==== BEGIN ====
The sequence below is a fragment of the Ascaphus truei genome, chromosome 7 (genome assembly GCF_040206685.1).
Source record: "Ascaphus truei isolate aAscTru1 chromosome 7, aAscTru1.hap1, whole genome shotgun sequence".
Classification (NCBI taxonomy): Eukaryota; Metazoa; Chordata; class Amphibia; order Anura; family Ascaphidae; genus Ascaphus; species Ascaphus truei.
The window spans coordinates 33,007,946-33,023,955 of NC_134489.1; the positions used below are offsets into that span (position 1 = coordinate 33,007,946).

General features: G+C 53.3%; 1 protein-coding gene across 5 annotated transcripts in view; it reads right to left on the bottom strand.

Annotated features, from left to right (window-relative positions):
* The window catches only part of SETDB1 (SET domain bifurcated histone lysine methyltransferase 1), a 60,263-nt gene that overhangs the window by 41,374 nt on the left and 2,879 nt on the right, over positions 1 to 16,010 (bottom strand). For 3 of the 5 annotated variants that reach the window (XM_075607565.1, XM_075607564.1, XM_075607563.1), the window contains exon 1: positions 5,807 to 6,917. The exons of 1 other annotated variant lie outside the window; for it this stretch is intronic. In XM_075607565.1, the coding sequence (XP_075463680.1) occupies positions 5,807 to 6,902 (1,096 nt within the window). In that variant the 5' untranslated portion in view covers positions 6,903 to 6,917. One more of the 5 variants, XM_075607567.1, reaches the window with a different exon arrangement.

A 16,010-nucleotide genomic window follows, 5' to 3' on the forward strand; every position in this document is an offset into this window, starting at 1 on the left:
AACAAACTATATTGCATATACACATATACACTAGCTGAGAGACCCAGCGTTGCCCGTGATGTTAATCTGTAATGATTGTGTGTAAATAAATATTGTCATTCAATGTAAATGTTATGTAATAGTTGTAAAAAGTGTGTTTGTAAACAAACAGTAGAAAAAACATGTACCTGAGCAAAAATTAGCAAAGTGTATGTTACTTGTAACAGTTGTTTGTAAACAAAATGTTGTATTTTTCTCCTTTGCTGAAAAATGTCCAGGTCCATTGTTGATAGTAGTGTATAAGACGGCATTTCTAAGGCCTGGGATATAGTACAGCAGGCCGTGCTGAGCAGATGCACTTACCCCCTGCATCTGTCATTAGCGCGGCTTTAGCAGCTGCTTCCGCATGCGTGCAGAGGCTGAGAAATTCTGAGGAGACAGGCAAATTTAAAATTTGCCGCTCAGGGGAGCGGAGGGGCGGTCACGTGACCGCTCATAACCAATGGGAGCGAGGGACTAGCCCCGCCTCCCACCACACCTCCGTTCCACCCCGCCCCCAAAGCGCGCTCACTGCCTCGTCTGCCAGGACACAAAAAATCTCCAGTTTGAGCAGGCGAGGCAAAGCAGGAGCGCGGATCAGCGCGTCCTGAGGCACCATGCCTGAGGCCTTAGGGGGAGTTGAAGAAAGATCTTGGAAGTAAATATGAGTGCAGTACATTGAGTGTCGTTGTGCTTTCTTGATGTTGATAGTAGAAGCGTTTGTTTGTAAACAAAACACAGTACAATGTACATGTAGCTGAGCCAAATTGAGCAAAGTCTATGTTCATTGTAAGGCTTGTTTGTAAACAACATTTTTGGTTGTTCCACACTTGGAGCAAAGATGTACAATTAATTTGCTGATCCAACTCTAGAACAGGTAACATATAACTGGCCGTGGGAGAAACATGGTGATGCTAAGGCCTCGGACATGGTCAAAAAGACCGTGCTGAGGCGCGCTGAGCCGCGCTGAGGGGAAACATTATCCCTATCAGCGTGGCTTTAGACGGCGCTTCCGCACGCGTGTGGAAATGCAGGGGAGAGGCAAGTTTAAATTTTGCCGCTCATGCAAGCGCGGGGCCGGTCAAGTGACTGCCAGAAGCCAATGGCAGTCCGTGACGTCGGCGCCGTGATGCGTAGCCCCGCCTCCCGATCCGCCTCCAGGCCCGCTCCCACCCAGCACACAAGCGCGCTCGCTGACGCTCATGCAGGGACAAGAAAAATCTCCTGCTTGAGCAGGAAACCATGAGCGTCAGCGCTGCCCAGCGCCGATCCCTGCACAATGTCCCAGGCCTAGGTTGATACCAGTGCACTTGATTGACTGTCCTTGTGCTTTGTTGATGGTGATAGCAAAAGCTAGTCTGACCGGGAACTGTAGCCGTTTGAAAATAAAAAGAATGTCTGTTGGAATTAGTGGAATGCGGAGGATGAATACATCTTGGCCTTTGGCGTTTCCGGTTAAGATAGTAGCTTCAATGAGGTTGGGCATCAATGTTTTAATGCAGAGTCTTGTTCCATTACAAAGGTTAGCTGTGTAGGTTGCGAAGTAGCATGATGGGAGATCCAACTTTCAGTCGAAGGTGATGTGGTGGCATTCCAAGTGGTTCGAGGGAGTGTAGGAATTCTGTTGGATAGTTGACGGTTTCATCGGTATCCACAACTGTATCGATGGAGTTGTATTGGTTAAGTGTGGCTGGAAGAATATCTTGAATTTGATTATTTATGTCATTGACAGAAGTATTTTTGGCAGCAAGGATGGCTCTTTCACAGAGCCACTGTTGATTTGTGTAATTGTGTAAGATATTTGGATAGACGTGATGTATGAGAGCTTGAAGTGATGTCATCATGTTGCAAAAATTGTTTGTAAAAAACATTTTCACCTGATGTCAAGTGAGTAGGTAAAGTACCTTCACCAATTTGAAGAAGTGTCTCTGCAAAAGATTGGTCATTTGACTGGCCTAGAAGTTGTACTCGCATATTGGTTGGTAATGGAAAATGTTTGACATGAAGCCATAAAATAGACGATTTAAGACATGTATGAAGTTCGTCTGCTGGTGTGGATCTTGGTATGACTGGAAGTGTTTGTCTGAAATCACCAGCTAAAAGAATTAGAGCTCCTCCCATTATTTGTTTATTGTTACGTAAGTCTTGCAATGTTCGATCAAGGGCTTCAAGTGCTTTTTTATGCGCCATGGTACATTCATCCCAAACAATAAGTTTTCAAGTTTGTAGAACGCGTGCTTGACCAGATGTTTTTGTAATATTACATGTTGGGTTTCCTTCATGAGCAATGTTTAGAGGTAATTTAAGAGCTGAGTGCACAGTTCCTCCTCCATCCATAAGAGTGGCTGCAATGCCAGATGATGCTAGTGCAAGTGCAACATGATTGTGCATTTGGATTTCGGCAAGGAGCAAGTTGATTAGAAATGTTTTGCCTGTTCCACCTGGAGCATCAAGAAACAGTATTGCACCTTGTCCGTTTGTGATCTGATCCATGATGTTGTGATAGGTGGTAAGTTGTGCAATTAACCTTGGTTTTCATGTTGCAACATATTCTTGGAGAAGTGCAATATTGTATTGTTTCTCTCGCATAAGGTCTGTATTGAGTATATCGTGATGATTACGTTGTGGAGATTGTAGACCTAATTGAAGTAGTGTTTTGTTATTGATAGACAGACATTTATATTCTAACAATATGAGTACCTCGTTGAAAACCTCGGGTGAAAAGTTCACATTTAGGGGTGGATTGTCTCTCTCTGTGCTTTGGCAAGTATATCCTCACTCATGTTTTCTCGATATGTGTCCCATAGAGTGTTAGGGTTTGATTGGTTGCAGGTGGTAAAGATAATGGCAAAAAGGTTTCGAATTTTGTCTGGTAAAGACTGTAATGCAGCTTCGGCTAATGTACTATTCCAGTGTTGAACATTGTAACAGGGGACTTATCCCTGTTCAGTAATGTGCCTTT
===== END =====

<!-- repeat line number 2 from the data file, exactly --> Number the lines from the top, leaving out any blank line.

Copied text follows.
Source record: "Ascaphus truei isolate aAscTru1 chromosome 7, aAscTru1.hap1, whole genome shotgun sequence".